Monday, August 29, 2016
We are all peripatetic
I think as humans we can all say that we're peripatetic in some way; it's a common coping mechanism for many situations like stress or depression, but also as an ingrained part of us to have the need to walk. I don't mean the need to walk from place to place (if that were the case, then all students would be peripatetic walking to and from classes), but simply walking because it makes you happy--it nurtures you.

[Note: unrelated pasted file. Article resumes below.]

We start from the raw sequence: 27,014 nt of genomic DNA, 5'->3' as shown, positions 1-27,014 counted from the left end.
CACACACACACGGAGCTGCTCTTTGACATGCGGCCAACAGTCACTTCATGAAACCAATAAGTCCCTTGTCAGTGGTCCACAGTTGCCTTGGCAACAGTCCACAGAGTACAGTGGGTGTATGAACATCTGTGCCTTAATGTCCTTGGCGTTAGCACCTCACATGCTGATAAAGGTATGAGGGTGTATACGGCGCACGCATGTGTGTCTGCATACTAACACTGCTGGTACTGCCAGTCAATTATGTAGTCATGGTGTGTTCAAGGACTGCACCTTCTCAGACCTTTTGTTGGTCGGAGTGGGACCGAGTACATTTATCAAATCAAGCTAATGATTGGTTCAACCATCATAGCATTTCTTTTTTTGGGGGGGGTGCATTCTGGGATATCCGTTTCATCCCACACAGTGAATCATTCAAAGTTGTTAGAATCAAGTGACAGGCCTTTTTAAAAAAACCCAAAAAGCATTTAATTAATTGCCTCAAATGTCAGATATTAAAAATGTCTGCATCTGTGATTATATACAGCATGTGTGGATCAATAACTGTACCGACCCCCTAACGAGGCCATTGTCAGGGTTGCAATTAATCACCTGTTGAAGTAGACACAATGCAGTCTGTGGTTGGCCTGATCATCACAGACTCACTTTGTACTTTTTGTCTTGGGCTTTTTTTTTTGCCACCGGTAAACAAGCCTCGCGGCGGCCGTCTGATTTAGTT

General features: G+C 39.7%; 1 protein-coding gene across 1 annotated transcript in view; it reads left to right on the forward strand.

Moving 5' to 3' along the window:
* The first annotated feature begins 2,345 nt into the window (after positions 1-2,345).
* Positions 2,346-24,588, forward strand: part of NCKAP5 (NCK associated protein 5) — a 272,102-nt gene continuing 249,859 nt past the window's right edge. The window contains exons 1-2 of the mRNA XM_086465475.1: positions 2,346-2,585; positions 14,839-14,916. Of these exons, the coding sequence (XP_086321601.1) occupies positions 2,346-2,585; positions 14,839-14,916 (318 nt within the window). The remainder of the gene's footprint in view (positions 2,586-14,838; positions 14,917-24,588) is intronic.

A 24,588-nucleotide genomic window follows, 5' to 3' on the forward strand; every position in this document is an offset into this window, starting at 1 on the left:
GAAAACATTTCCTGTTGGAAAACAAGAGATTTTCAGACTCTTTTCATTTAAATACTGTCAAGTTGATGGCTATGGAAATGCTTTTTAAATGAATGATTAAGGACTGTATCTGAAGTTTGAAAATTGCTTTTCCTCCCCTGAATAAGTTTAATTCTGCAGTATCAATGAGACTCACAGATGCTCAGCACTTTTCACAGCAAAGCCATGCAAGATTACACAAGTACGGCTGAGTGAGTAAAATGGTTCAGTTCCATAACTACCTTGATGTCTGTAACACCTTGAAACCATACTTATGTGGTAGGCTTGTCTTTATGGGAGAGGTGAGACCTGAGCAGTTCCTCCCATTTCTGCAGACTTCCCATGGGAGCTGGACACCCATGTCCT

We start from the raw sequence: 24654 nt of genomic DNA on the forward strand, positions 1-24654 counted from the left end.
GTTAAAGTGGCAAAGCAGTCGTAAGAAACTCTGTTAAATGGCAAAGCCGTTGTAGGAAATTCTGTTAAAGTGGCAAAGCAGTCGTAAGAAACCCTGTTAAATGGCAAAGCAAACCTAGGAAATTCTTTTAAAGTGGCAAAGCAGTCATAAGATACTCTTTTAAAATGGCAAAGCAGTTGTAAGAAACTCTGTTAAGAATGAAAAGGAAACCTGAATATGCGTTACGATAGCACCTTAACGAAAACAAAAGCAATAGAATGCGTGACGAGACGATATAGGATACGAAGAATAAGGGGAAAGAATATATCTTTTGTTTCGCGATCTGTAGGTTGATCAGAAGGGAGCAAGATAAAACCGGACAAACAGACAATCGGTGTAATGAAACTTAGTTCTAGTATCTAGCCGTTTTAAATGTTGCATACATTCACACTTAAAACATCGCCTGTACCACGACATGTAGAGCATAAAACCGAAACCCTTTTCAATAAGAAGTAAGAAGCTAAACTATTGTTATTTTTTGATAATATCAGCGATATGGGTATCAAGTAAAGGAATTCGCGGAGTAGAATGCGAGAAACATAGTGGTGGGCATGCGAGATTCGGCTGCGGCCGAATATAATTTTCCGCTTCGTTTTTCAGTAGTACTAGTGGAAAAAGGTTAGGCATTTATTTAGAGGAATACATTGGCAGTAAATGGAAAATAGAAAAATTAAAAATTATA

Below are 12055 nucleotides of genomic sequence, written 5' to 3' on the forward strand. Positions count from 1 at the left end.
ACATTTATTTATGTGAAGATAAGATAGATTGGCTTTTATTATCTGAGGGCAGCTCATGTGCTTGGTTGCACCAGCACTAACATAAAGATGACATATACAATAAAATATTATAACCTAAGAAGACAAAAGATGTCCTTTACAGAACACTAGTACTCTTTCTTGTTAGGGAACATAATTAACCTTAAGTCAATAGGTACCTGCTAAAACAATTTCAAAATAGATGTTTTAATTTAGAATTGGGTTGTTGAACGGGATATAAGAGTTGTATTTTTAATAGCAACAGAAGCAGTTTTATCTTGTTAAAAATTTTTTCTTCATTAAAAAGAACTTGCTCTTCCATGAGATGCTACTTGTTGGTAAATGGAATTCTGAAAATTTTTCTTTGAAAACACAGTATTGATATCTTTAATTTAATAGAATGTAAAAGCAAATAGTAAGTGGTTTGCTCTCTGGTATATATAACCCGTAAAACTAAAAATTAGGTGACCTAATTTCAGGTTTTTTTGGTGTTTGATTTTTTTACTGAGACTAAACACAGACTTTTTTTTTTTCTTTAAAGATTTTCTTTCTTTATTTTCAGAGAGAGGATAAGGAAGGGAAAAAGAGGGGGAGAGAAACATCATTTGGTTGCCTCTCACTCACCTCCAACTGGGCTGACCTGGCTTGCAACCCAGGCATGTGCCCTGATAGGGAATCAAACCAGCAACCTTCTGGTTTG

As a child I always went on walks with my dad. Living in the backwoods of the country, we had a lot of property and a lot of things to explore. Walking was something we did for fun. Not only for each others companionship, but to view the Earth in ways we often don't observe in this day and age--I'll admit, I haven't been the best peripatetic recently. However, hiking has rekindled my love for walking again. Going alone specifically has opened my mind to slowing down once and a while. The only thing for miles is the trail and yourself, or perhaps a deer or two. Walking in nature is particularly beneficial. It was John Muir who stated "In every walk in nature one receives far more than he seeks" and I couldn't agree more. Nature, I think, is the most important component to a good “thinking session”. I believe Henry Thoreau put it best when he said “I took a walk in the woods and came out taller than the trees”.